Reading these issues in hindsight, the specter of David’s departure seems to haunt them, even though David presumably didn’t know until very close to the end that he was no longer going to be writing the book. But even the -1 issue (for those who don’t know, Marvel did a line-wide “negative one” issue in the spring of 1997, the idea being that these stories would take place before each title was officially launched by Marvel; of all the -1 issues that I read, David’s one was the best) seems to wrap things up that David had been flirting with for years, as we finally learn that Bruce was directly responsible for his father’s death (he punches his dad, who falls into a tombstone, cracking his skull open). David gets Bruce back in issue #460, but before he can really get started again, his stint ended. In issues #454-459, David still seems to be waffling a bit (with the exception of the -1 issue), and only the first and last issue of those are noteworthy: In issue #454, the Hulk ends up in the Savage Land and fights Ka-Zar and Wolverine, while in issue #459, he battles the Abomination. Both issues are better because Kubert kills on both of them – the first is his breathtaking debut on the title, and he revels in the action scenes (this also features the Hulk making fun of Wolverine’s bone claws, speaking for the entire Marvel audience). Kubert dazzles in the -1 issue as well, taking a simple four-grid page (which he often uses during the run) and turning it into a tour-de-force, a hallucinatory turn through Bruce’s psyche that breaks panel borders and then switches to thinner panels to increase the pressure on the Hulk and Bruce. His Stan Lee is like Puck, teasing and taunting Bruce/Hulk until the revelation comes. Issue #459 begins with a horrific vision of the Abomination in a double-page “landscape shot,” and when we get to the pages where the Hulk is pinned under an airplane (on which he had been traveling in the previous issue and which he helped land after Mr. Hyde tried to crash it), Kubert slowly turns the page from landscape to portrait as he shows how the Hulk is slowly going mad, mostly from the effects of what he learned in the -1 issue and from the fact that he’s still separated from Banner. As the Hulk walks, dazed, through New York, Kubert gives us a stunning full-page picture of a truck smashing into him. Mercy, the alien who grants suicidal people their wish, still can’t figure out why the Hulk never gives up. She puts him into conflict with the Abomination, and Kubert is magnificent with the fight scene. This issue features the famous beating on the Abomination, as David writes: “For two solid minutes, his own body the only source of light, the Hulk pounds on the Abomination. And if two minutes seems a short while … Count it out. A second … at … a … time.” It’s this kind of writing on the Hulk that makes David’s run so devastating, because he understands the horror of the Hulk even as he made him many different things, including a pseudo-family man. The Hulk should be terrifying, and David makes him such without devolving into “Hulk smash!” clichés.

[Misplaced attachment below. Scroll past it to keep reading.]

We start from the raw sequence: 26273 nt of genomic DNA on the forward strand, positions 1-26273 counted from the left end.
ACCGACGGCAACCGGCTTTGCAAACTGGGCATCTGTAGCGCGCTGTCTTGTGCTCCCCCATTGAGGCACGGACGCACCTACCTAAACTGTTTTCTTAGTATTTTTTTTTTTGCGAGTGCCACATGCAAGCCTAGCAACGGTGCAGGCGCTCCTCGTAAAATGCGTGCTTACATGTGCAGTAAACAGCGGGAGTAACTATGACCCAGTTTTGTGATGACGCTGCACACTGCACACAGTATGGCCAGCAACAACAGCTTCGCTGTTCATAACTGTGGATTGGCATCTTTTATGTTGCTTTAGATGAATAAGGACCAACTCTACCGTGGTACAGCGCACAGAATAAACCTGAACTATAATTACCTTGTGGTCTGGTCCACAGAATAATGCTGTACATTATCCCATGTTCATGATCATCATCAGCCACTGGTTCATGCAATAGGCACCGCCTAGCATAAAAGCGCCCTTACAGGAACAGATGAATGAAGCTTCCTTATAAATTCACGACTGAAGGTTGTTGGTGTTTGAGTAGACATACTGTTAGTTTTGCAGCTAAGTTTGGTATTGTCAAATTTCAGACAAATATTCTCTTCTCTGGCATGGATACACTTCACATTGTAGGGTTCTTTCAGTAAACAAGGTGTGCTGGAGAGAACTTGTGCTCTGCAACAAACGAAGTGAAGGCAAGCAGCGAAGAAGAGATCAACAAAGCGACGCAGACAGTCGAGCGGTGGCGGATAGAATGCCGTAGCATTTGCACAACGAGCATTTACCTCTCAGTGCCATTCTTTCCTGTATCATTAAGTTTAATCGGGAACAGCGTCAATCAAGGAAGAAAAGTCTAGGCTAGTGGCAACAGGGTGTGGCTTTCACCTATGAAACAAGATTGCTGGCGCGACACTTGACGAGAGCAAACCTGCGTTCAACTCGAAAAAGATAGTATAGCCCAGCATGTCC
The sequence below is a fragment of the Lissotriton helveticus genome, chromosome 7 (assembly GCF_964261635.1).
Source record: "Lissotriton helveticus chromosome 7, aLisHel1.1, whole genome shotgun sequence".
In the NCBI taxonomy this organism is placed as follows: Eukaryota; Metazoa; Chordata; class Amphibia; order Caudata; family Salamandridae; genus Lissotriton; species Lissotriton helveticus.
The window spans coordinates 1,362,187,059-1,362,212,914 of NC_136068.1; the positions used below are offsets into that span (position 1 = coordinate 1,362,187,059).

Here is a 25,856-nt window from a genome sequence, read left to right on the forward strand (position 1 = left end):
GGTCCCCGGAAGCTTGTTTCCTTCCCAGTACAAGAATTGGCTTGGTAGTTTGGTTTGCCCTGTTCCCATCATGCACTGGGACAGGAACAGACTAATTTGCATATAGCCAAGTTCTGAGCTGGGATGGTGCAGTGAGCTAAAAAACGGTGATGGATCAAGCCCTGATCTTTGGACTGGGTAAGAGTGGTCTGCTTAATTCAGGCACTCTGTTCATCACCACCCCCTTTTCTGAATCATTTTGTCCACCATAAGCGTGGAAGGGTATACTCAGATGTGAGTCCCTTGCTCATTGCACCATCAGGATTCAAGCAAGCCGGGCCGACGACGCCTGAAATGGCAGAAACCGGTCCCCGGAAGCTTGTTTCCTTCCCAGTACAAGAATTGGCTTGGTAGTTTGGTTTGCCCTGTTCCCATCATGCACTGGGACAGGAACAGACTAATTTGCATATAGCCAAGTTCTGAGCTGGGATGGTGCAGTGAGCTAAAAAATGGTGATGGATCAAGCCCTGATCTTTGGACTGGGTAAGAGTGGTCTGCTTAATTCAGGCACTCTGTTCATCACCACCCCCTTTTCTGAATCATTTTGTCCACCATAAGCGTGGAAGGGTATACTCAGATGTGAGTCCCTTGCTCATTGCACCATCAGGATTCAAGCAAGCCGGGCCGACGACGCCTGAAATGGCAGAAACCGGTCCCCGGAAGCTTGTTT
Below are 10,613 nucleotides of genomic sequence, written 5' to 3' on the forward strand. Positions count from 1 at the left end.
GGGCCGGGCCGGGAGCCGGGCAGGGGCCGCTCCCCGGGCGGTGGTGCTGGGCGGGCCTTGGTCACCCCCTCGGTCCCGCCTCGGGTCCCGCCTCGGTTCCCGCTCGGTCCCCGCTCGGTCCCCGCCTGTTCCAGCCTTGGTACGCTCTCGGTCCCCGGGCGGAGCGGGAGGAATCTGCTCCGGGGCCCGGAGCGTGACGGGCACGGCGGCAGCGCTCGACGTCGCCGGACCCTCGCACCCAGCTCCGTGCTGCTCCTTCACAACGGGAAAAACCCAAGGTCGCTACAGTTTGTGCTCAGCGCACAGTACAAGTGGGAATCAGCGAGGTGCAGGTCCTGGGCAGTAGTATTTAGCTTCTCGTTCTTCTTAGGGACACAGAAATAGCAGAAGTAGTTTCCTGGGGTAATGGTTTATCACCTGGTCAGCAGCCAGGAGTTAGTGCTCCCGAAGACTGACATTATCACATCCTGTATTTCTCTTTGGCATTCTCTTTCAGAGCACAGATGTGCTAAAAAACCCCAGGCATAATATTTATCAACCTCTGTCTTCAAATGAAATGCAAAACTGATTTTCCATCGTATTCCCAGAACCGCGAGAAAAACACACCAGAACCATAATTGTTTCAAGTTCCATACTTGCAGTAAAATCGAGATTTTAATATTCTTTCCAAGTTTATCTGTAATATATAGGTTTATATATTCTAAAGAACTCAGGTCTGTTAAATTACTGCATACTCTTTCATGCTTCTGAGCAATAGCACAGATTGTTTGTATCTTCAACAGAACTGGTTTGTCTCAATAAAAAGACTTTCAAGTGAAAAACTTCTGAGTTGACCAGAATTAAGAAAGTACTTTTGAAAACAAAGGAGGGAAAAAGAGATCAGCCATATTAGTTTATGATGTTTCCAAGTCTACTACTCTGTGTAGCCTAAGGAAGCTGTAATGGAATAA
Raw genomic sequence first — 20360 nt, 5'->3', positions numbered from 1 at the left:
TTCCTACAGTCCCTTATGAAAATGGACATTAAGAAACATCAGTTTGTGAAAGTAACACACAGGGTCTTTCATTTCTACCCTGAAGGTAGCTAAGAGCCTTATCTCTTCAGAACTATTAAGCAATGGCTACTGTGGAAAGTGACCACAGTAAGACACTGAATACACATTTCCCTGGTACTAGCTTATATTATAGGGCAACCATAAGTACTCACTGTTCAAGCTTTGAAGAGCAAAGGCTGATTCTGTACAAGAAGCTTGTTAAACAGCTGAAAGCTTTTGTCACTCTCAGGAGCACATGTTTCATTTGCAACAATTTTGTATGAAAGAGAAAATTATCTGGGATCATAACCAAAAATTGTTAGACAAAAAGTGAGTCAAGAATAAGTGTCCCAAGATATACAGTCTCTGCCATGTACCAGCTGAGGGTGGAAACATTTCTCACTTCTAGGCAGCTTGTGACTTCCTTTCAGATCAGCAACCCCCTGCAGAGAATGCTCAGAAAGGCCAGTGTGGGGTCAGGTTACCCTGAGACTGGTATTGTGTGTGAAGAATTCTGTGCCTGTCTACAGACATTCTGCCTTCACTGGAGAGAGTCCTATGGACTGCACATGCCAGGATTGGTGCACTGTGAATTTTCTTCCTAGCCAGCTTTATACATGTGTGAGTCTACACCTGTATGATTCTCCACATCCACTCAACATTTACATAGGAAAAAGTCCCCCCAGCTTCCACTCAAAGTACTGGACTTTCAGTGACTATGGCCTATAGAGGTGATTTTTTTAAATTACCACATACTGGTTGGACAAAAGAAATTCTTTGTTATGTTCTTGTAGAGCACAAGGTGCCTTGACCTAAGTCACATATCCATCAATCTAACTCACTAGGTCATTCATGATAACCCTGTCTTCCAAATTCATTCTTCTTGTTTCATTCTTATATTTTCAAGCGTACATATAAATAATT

David regains his footing with issue #460, in which Bruce returns. It’s a magnificent issue, as David and Kubert both shine. The actual “reunion” of the Hulk and Banner takes place in a different comic (the “Heroes Reborn” mini-series, presumably, although I haven’t read that), but David summarizes it fairly quickly and then gets on with the story, which takes place on two levels of reality – the world of the Marvel Universe, where the Hulk slowly recovers from the trauma of the reunion, and in Bruce’s mind, where he’s tormented by past and future demons like his father, the Leader, and the Maestro. David splits the comic into two levels – the upper level on the page is the Hulk at ground zero of the gamma bomb explosion, trying to recover his health, while the lower level on the page is Bruce navigating “hell,” which is where his father tells him he is. David takes him through this psychological journey until Bruce is able to reject his father and reach out to the “light,” symbolized by Betty. It’s not the deepest Freudian examination of Bruce’s psyche, but it does allow David to set up the new direction he had in mind. Kubert, meanwhile, is amazing, both in the way he draws the Hulk, but also in the way he shows us Bruce’s mind. The little artistic touches are wonderful – the Maestro appearing on the side of the carton of milk with the proclamation “I can see you,” the Hulk in Brian Banner’s eggs, the Leader chopping up a rabbit (blocking it with his body, of course, because this is a mainstream Marvel book). Issue #460 sets up a new status quo for the book, and it would have been nice to see what David would have done with it.